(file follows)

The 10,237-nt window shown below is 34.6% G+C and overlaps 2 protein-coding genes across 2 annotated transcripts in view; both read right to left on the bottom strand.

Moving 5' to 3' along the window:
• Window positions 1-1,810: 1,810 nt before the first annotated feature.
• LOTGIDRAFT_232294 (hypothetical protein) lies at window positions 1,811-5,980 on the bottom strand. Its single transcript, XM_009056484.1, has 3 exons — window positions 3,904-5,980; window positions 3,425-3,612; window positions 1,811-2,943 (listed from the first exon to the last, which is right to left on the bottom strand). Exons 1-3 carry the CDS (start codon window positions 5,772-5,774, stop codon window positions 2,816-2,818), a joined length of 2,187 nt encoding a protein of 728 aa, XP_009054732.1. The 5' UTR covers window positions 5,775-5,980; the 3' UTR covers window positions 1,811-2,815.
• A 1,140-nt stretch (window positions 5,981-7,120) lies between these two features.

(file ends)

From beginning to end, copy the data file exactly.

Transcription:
The 10,237-nt window shown below is 34.6% G+C and overlaps 2 protein-coding genes across 2 annotated transcripts in view; both read right to left on the bottom strand.

Moving 5' to 3' along the window:
• Window positions 1-1,810: 1,810 nt before the first annotated feature.
• LOTGIDRAFT_232294 (hypothetical protein) lies at window positions 1,811-5,980 on the bottom strand. Its single transcript, XM_009056484.1, has 3 exons — window positions 3,904-5,980; window positions 3,425-3,612; window positions 1,811-2,943 (listed from the first exon to the last, which is right to left on the bottom strand). Exons 1-3 carry the CDS (start codon window positions 5,772-5,774, stop codon window positions 2,816-2,818), a joined length of 2,187 nt encoding a protein of 728 aa, XP_009054732.1. The 5' UTR covers window positions 5,775-5,980; the 3' UTR covers window positions 1,811-2,815.
• A 1,140-nt stretch (window positions 5,981-7,120) lies between these two features.